An Oregon law, Oregon Revised Statue 181.850 (ORS 181.850), Section (1), prohibits Oregon law enforcement (Oregon State Police (OSP), county sheriffs, city police departments) from asking immigration status of anyone residing in the State of Oregon “for the purpose of detecting or apprehending persons whose only violation of law is that they are persons of foreign citizenship present in the United States in violation of federal immigration laws.” Under ORS 181.850, Section (2), Oregon law enforcement October exchange information with U.S. DHS–ICE . . . “in order to: Subsection (a), “Verify the immigration status of a person if the person is arrested for any criminal offense;” or, Subsection (b), “Request criminal investigation information with reference to persons named in records of the” U.S. DHS–ICE . . . (See link).


The State of Oregon should no longer be classified by U.S. federal government law enforcement as having an official “state sanctuary statute” for criminal aliens, nor should Oregon be a sanctuary for criminal aliens to kill, rape, maim or abuse Oregonians.

Francisco Aguirre, Portland labor activist fighting deportation, arrested on federal criminal warrant

Francisco Aguirre, a local labor activist originally from El Salvador, was arrested Thursday on federal charges of entering the United States illegally after he had been deported.

Aguirre took refuge in Northeast Portland church in September ...

Aguirre -- full name Juan Francisco Aguirre-Velasquez -- was deported to El Salvador in 2000 after a conviction for drug trafficking offenses.

Thursday's arrest came as a surprise to Aguirre...

Defense attorney Barbara Gabriela Ghio said she did not learn of the federal warrant until the hearing began.

A federal grand jury indicted Aguirre on Sept. 30 and an arrest warrant was issued Oct. 1.

Aguirre arrived at the courthouse in an old school bus along with religious leaders and many of those fighting his deportation....

"Here I am, doing the right thing. Doing what they ask me to do. They say, 'Francisco need(s) to show up at court.' Here I am. I'm not hiding," Aguirre said.

"I'm a father. I'm a community organizer. This is where I belong," he said.

Aguirre also urged President Obama to take immediate steps to address immigration reform....

It is unclear how he will comply with the requirement for alcohol treatment while he is in federal custody.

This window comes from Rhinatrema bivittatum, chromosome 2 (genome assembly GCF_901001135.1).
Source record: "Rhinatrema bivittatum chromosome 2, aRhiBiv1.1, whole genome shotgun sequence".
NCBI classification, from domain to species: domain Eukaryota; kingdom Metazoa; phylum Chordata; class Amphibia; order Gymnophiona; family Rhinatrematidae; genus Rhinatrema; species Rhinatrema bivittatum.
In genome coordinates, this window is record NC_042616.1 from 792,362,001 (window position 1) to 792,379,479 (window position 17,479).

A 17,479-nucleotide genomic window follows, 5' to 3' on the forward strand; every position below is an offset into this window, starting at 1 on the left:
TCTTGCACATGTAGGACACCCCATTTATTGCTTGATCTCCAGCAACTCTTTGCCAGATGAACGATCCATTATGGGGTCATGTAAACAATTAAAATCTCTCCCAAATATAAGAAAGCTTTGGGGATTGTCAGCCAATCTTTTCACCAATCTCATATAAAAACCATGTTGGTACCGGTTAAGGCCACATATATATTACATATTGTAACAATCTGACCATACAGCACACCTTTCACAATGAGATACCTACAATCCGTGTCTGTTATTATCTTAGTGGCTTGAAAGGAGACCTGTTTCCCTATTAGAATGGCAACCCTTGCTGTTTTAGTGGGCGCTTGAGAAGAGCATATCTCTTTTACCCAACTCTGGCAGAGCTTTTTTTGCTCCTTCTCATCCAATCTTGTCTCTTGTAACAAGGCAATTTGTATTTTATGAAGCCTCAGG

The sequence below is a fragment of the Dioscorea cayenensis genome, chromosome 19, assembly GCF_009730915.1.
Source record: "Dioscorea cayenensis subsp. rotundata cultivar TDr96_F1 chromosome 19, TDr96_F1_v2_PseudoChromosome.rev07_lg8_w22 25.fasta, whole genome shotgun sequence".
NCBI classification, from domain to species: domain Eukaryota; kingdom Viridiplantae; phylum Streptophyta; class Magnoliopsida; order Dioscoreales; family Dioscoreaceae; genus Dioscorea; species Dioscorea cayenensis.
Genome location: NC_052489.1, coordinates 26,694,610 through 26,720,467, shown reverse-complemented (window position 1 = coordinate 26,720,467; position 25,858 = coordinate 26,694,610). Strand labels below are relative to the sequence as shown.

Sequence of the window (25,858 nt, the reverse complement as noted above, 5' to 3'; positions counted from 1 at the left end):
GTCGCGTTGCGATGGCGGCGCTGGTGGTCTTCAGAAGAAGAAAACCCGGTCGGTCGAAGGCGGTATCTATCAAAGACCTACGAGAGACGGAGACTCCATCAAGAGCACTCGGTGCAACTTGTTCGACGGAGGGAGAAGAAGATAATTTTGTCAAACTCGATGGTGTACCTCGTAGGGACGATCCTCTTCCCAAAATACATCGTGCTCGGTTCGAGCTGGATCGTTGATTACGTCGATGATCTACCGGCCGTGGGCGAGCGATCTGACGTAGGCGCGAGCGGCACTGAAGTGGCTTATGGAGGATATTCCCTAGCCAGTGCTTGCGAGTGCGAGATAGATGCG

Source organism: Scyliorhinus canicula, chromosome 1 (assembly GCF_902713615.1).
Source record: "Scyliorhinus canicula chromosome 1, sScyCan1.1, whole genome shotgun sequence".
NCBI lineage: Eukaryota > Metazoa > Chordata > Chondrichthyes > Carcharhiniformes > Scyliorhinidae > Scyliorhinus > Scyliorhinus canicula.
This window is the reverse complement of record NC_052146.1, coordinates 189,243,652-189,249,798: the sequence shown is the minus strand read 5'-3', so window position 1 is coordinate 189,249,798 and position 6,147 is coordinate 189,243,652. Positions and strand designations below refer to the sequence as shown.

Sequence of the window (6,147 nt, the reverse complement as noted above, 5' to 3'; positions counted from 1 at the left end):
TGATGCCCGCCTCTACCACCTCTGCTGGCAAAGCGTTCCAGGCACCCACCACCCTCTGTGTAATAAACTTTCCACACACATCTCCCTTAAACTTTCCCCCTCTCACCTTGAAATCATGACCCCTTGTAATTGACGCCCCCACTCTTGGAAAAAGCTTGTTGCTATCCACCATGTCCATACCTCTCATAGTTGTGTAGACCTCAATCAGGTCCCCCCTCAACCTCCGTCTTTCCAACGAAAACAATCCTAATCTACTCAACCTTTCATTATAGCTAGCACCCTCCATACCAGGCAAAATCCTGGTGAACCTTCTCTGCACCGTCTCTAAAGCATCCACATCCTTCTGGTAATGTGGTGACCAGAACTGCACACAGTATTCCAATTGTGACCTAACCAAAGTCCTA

Aguirre was taken to the Clackamas County Jail where he was to be held until federal agents took him into custody, Ghio said.

Aguirre's supporters quickly regrouped. About 70 people held a protest rally outside the U.S Attorney's Office in downtown Portland on Thursday afternoon.

Aguirre, transferred to to the Multnomah County Detention Center on a federal hold, spoke to them by phone. He said he was going on a hunger strike and asked his supporters to stay strong and united.

Aguirre was involved in the Workers' Organizing Committee that went on to found Voz Workers' Rights Education Project, nonprofit organization that mostly helps male Latino immigrants find work in Portland. He currently serves as the MLK Jr. Worker Center coordinator for the group.

Portland Mayor Charlie Hales, another of Aguirre's supporters, issued a statement Thursday afternoon:

I have been informed that Francisco Aguirre was arrested today in Clackamas County and is being held, while federal agents plan to take him into custody.

Mr. Aguirre was not in court today because of his immigration status. He was in a Clackamas County Court on an accusation of driving under the influence. But he was taken into custody on the likelihood that he will be deported.

As I stated this summer, Francisco Aguirre is an important voice on the issues of equity and immigration rights. Our community benefits from the work done by Francisco and the Voz Workers Rights Education Project....

Naturally, I have faith that the U.S. Attorney for Oregon will handle this case in a just manner. I do not presuppose the outcome. I also do not know if Mr. Aguirre should be deported. A court will decide that. But I do know that our community is better off for having him here, in Oregon, with his family, working hard and paying his taxes, and speaking out on issues that impact our community.

I stand with mayors across the nation who are calling on Congress to address comprehensive immigration reform. This case, and the way it has been handled, is a glaring example of why that reform is needed right now.


Subscribe to RSS - drugs